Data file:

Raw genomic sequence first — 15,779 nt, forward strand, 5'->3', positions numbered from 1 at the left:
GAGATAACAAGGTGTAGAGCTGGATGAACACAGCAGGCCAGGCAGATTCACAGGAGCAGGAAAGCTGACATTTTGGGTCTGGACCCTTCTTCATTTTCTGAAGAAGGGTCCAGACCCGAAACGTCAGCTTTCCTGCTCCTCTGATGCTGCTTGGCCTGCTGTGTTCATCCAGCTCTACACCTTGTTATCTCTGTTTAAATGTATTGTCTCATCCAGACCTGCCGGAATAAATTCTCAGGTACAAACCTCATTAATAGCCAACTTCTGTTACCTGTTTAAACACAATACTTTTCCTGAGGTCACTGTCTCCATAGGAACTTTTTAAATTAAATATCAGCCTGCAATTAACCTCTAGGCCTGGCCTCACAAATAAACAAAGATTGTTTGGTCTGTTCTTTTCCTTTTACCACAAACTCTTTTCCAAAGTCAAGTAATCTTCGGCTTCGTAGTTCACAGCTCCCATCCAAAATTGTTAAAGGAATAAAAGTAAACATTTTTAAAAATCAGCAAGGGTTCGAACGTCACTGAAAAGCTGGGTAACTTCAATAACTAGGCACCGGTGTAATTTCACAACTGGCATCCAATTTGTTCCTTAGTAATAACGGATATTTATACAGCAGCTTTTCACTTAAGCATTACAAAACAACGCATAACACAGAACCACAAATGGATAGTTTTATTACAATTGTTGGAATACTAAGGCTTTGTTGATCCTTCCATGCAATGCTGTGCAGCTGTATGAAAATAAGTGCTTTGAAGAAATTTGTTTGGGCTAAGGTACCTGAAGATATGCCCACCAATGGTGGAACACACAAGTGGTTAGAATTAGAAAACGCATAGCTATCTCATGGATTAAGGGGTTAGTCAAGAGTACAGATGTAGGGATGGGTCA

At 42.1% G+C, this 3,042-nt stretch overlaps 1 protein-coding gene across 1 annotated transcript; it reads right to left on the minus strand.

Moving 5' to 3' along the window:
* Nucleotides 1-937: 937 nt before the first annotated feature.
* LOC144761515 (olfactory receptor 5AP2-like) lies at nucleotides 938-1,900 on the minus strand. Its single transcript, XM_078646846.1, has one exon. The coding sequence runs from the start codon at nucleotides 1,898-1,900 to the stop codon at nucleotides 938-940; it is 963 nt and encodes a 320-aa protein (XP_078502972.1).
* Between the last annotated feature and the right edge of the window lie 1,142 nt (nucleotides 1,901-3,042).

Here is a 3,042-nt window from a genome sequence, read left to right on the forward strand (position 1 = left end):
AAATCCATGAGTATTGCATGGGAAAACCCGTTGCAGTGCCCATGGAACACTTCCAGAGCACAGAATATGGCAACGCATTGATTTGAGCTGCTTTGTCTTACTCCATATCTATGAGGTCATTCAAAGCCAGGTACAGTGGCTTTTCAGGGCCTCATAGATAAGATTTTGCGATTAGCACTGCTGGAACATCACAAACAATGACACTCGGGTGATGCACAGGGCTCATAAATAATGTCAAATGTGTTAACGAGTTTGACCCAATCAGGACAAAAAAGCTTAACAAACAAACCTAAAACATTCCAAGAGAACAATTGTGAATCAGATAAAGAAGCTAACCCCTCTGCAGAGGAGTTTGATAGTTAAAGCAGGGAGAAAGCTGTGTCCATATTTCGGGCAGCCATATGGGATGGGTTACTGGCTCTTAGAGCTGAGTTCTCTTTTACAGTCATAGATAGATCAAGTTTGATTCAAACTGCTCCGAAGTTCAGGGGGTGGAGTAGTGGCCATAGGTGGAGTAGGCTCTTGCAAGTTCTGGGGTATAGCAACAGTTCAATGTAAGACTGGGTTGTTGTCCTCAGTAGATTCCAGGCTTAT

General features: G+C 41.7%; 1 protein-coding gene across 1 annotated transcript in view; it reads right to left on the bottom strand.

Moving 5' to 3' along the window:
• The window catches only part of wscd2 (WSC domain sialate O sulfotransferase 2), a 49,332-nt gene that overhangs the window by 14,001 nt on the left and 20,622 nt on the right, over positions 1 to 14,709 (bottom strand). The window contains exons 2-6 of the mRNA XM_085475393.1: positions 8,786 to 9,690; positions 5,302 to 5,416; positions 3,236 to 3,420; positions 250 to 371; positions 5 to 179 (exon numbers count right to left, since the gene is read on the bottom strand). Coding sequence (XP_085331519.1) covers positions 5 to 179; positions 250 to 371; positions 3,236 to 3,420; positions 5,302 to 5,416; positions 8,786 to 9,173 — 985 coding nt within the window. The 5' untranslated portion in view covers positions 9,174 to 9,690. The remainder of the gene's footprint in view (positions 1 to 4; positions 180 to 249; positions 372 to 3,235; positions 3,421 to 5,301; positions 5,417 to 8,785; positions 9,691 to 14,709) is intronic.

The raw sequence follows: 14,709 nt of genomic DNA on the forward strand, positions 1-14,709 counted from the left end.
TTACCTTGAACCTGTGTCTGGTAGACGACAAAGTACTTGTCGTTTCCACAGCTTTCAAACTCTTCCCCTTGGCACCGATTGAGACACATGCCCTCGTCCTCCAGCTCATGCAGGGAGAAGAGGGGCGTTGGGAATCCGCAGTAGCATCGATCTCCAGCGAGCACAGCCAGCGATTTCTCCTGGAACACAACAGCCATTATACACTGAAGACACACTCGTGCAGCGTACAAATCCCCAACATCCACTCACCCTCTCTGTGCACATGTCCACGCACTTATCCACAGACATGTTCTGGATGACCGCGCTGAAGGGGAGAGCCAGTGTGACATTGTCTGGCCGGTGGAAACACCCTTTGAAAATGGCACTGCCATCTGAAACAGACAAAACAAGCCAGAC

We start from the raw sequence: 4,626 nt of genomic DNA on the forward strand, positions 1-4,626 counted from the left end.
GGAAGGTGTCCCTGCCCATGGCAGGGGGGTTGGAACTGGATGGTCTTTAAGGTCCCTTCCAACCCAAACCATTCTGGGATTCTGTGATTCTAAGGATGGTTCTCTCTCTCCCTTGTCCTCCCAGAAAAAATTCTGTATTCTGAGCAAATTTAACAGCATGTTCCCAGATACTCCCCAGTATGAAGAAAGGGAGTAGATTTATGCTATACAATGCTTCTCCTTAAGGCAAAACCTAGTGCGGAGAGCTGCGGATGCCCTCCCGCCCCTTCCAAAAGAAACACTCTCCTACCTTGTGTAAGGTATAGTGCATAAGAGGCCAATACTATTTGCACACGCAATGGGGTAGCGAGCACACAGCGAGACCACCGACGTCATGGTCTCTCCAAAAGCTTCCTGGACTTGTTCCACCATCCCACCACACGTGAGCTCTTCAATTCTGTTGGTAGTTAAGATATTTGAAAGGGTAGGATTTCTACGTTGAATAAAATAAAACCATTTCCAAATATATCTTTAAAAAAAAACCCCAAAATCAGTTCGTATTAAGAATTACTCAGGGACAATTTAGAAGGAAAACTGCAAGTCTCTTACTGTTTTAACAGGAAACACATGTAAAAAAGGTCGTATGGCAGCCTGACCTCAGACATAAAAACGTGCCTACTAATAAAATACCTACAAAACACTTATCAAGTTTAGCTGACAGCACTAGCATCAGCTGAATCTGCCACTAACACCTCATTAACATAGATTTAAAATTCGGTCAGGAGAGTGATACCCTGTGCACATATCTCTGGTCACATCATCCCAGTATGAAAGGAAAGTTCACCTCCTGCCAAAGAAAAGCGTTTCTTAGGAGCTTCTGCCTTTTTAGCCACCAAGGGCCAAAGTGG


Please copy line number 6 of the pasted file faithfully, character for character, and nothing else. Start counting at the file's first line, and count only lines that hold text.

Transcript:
* LOC144761515 (olfactory receptor 5AP2-like) lies at nucleotides 938-1,900 on the minus strand. Its single transcript, XM_078646846.1, has one exon. The coding sequence runs from the start codon at nucleotides 1,898-1,900 to the stop codon at nucleotides 938-940; it is 963 nt and encodes a 320-aa protein (XP_078502972.1).